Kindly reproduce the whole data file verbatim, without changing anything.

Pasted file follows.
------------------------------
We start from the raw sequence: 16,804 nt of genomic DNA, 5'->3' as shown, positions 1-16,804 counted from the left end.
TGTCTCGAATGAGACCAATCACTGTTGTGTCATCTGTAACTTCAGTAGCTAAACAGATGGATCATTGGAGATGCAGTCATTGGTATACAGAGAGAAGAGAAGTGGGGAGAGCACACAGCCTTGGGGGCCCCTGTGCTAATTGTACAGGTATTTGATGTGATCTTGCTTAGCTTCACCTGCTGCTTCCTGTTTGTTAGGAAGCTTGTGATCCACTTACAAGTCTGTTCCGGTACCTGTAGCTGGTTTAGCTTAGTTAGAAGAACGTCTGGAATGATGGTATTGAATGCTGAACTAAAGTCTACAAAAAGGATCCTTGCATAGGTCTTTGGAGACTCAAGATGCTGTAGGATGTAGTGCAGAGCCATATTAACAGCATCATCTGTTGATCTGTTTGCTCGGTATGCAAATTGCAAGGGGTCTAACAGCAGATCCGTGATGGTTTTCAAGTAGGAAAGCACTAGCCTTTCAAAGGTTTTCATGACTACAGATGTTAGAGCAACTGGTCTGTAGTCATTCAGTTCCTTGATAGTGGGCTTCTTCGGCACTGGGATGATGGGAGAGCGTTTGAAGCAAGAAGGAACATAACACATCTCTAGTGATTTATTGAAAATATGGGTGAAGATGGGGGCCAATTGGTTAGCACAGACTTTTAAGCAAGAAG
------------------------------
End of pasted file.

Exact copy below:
We start from the raw sequence: 16,804 nt of genomic DNA, 5'->3' as shown, positions 1-16,804 counted from the left end.
TGTCTCGAATGAGACCAATCACTGTTGTGTCATCTGTAACTTCAGTAGCTAAACAGATGGATCATTGGAGATGCAGTCATTGGTATACAGAGAGAAGAGAAGTGGGGAGAGCACACAGCCTTGGGGGCCCCTGTGCTAATTGTACAGGTATTTGATGTGATCTTGCTTAGCTTCACCTGCTGCTTCCTGTTTGTTAGGAAGCTTGTGATCCACTTACAAGTCTGTTCCGGTACCTGTAGCTGGTTTAGCTTAGTTAGAAGAACGTCTGGAATGATGGTATTGAATGCTGAACTAAAGTCTACAAAAAGGATCCTTGCATAGGTCTTTGGAGACTCAAGATGCTGTAGGATGTAGTGCAGAGCCATATTAACAGCATCATCTGTTGATCTGTTTGCTCGGTATGCAAATTGCAAGGGGTCTAACAGCAGATCCGTGATGGTTTTCAAGTAGGAAAGCACTAGCCTTTCAAAGGTTTTCATGACTACAGATGTTAGAGCAACTGGTCTGTAGTCATTCAGTTCCTTGATAGTGGGCTTCTTCGGCACTGGGATGATGGGAGAGCGTTTGAAGCAAGAAGGAACATAACACATCTCTAGTGATTTATTGAAAATATGGGTGAAGATGGGGGCCAATTGGTTAGCACAGACTTTTAAGCAAGAAG